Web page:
GABA-A receptor pharmacology evaluated in overexpressing HEK cells and primary astrocytes on QPatch




Kim Boddum1, Kadla Røskva Rosholm1, Linda Blomster2, Hervør Lykke Olsen, Naja Møller Sørensen1, Göran Mattsson1



The major inhibitory neurotransmitter of the central nervous system is γ-aminobutyric acid (GABA) and GABA is exerting its effect by binding to GABA receptors. The central role of GABA in the nervous system is underscored by the devastating consequences of pathophysiological changes in GABA signalling. Conversely, manipulation of GABA receptors can offer relief of a large group of neurological and psychiatric disorders. Pharmacological manipulation of GABAA has a large potential and ligands increasing the current will typically have anxiolytic, anticonvulsant, amnesic, sedative, hypnotic, euphoriant, and muscle relaxant effects1–4.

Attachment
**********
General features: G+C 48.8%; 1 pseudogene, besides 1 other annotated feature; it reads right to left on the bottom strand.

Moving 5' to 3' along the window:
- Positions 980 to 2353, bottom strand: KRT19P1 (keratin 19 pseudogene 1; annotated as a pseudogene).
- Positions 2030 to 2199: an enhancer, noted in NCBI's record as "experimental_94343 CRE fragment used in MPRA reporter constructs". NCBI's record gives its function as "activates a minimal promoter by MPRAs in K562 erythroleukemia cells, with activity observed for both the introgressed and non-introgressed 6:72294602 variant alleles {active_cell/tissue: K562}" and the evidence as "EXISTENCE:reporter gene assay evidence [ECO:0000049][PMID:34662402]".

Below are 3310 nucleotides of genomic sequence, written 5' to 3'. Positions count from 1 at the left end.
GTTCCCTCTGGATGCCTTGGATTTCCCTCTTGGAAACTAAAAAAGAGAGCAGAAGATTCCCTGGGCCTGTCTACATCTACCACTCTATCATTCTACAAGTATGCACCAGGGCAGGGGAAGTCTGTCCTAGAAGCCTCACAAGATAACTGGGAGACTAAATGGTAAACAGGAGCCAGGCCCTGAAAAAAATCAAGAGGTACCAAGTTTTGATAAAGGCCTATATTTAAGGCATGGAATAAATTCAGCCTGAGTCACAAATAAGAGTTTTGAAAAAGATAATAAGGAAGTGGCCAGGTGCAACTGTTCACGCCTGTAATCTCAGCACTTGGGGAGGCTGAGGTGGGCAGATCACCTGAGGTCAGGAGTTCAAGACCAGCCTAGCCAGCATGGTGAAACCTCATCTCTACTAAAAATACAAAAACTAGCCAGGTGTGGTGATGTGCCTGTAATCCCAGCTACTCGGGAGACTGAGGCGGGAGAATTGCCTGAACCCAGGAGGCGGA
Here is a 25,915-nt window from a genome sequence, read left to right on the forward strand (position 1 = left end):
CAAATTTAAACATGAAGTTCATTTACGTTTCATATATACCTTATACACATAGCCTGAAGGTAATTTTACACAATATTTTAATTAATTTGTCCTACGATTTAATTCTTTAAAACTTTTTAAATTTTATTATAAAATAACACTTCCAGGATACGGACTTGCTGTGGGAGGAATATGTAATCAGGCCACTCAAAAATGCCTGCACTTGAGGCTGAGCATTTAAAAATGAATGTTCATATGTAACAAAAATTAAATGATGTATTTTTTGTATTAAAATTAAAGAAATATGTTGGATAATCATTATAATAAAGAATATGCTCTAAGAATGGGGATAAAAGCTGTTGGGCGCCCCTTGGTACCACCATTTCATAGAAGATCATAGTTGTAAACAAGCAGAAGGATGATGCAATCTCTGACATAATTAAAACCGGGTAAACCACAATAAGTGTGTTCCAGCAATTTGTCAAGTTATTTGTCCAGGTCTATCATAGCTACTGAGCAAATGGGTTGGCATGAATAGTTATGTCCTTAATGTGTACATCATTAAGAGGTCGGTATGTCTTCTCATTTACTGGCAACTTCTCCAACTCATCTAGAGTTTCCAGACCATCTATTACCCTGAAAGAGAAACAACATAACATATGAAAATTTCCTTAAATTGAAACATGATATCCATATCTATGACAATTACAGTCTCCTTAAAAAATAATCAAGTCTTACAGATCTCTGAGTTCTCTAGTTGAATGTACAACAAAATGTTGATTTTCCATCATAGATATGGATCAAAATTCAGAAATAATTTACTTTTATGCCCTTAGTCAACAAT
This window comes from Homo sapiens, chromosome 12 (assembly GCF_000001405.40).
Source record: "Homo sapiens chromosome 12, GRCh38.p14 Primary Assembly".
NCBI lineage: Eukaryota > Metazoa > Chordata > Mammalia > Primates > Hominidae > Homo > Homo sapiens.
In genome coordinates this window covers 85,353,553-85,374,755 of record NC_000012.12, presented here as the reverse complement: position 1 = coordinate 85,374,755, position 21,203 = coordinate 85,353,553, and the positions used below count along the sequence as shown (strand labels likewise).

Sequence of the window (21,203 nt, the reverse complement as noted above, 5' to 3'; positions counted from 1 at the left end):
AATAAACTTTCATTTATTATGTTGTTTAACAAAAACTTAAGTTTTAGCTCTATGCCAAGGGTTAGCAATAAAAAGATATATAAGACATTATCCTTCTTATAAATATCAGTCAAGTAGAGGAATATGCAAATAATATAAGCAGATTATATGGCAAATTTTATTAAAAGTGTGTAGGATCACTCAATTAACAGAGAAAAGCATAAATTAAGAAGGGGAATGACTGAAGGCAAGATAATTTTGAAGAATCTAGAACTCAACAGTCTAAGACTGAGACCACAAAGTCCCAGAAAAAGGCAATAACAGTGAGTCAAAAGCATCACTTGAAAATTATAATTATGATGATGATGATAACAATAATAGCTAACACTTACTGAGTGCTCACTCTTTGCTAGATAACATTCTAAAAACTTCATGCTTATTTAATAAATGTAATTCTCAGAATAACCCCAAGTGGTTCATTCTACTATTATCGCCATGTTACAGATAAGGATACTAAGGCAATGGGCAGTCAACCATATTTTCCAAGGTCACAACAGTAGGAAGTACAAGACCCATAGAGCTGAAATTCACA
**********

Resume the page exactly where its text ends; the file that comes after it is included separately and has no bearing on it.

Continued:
GABAA receptors are ligand-gated ion channels, permeable to Cl- ions, consisting of 5 membrane-spanning subunits5,6. 16 different subunits are identified in humans (α1-6, β1-3, γ1-3, δ, ε, θ, π) and the cellular GABA response is hence composed by a population of GABA receptors with significant different pharmacology7. Here we demonstrate pharmacological GABA receptor evaluation in both a stably-transfected cell line containing only α5β3γ2 receptors and a primary cell culture of rat hippocampal astrocytes with a diverse GABA receptor population.

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